Death in France

This guide has been prepared in collaboration with France based English speaking volunteer group Bereavement Support Network (BSN). BSN helps English speaking residents throughout France to manage their bereavement or terminal illness. You can contact BSN by mail at or via their website at Bereavement Support Network.

  1. Introduction
  2. Registering a Death
  3. Funeral
  4. Repatriation
  5. Bank Accounts
  6. Inheritance/Succession
  7. Spouses's Pension
  8. Bereavement Grant
  9. UK Pensions/Benefits
  10. Income Tax
  11. Vehicle Sale/Transfer

5. Bank Accounts

The bank must be informed by lodging the death certificate within seven days of death, although there are no penalties for late notification.

Contrary to widely held belief, a joint French bank account is not automatically blocked or controlled following death of one of the spouses. Joint acccounts are always best to be 'M ou Mme' rather than 'M et Mme'.

Under most circumstances the surviving spouse/partner can continue to use the account in the normal manner.

If the bank is aware of the death and denies you access then you should lodge a complaint with their Service Client department.

The only circumstances where the bank would automatically prevent access to an account would be either:

  • Where the account was in the sole name of the deceased, or;

  • Where the account was one in which operations required the consent of all parties to the account. Such accounts are known as compte indivis/compte en indivision, more common in business than in personal use.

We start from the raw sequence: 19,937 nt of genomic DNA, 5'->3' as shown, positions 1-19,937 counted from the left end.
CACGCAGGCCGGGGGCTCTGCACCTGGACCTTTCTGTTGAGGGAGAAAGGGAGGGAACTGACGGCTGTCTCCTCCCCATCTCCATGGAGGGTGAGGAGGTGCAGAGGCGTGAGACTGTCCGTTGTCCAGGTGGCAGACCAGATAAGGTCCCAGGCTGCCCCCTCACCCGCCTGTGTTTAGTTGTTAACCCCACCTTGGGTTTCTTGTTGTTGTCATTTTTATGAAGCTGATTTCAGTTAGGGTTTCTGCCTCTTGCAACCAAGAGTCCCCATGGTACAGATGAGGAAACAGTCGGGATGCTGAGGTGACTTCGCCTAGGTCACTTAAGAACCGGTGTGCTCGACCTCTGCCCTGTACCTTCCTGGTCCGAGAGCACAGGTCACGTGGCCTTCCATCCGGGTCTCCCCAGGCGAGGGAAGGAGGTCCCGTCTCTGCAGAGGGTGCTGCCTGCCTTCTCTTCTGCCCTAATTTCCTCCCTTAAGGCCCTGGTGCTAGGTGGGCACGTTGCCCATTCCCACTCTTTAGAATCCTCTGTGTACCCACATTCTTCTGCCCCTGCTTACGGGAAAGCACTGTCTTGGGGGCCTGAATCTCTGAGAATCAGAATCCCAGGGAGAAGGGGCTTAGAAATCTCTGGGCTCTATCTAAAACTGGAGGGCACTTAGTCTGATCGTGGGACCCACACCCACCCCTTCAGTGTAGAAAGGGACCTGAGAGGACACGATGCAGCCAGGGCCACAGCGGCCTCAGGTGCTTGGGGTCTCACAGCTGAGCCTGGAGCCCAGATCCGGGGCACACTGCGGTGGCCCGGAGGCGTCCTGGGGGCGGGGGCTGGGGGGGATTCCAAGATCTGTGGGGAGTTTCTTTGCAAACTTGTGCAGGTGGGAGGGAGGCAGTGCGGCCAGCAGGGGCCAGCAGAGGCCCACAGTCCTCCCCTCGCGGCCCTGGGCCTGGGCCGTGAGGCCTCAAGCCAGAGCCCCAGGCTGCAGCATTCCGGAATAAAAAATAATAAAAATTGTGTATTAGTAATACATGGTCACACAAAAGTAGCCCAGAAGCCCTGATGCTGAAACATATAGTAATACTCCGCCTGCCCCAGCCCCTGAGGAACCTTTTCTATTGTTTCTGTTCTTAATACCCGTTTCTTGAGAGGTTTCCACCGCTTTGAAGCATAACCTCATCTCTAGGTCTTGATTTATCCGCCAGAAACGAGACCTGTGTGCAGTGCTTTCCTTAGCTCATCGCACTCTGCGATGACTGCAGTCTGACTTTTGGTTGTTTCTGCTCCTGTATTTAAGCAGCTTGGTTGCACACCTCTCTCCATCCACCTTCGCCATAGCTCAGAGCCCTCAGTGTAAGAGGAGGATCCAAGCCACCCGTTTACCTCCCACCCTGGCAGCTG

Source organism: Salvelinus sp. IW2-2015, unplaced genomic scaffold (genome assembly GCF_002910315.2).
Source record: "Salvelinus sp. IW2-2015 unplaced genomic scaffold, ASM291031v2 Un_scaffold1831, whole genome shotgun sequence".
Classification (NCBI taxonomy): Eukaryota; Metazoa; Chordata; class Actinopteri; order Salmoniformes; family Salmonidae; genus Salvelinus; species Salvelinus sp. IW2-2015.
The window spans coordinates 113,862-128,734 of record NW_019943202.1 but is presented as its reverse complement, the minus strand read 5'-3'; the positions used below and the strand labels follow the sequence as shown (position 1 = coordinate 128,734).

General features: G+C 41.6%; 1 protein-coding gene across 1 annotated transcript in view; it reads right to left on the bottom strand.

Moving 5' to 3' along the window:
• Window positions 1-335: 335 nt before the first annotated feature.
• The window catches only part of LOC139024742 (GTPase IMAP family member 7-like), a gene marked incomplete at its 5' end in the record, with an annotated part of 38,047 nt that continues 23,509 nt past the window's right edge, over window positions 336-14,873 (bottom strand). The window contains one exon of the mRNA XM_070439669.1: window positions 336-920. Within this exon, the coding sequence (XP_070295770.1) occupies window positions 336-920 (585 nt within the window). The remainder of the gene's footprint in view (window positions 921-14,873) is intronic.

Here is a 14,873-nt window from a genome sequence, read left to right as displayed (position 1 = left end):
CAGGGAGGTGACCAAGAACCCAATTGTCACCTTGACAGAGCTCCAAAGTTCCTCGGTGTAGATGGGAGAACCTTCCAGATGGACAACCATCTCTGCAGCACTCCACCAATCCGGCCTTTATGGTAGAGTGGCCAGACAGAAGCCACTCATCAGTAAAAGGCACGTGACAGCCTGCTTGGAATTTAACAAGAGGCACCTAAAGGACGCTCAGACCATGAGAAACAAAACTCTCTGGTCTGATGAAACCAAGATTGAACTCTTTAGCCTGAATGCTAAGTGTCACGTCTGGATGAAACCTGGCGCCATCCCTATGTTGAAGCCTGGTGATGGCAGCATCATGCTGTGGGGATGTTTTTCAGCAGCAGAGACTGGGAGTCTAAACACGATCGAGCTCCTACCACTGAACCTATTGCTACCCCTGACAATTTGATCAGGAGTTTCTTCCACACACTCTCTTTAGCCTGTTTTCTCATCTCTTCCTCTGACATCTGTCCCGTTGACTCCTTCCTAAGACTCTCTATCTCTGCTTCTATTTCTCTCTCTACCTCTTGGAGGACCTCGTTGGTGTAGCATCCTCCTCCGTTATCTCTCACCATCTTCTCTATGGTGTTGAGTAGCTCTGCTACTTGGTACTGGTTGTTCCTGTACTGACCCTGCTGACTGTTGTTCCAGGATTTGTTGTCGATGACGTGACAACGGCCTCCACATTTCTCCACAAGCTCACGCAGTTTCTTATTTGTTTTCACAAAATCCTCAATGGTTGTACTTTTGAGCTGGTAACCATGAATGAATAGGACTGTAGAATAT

In such circumstances the bank would also be the entitled to deny access to use of the debit/credit card of the deceased.

There are also charges for closing a bank account as part of succession procedures, which can run into several hundred euros.

There are also two further possible circumstances when there may be some limits imposed on the use of the joint account.

i. Inheritance - First, where an inheritor to the estate of the deceased made a formal objection to the bank on use of the joint account by the surviving spouse.

It has to be remembered here that all sums remaining in the joint account at the time of death are considered to belong to all the inheritors of the estate, in proportion to their rights under the estate.

If objections were raised by any of the inheritors then one way around the problem would be to create a compte indivis, so that all parties to the estate had some control over the operation of the account.

ii. Notaire - The second circumstance would be where the notaire dealing with the inheritance objected to use of the account by the surviving spouse if they considered use of the account was impacting adversely on the inheritance rights of the other inheritors.

Objections of either nature are rare, and more so in the latter case.

Even where the account may be in a sole name, the next of kin can obtain up to approximately €5,000 from the deceased’s personal bank account on production of the death certificate, their own identification and the undertaker’s bill.

Should more money be needed the notaire can liaise with the bank to obtain a further advance.

If you have any concerns about possible controls on use of a joint account on death of your spouse/partner, then it would make sense to ensure you hold an account in your own name, with sufficient funds in it to meet ongoing expenses pending final resolution of the estate of the deceased.

You or the notaire should also contact ‘FICOBA’ (Fichier des comptes bancaires) which maintains lists of all accounts held by an individual. You will need to provide them with a copy of the death certificate, proof of identity and a document proving you are an heir.

The Guides to France are published for general information only.
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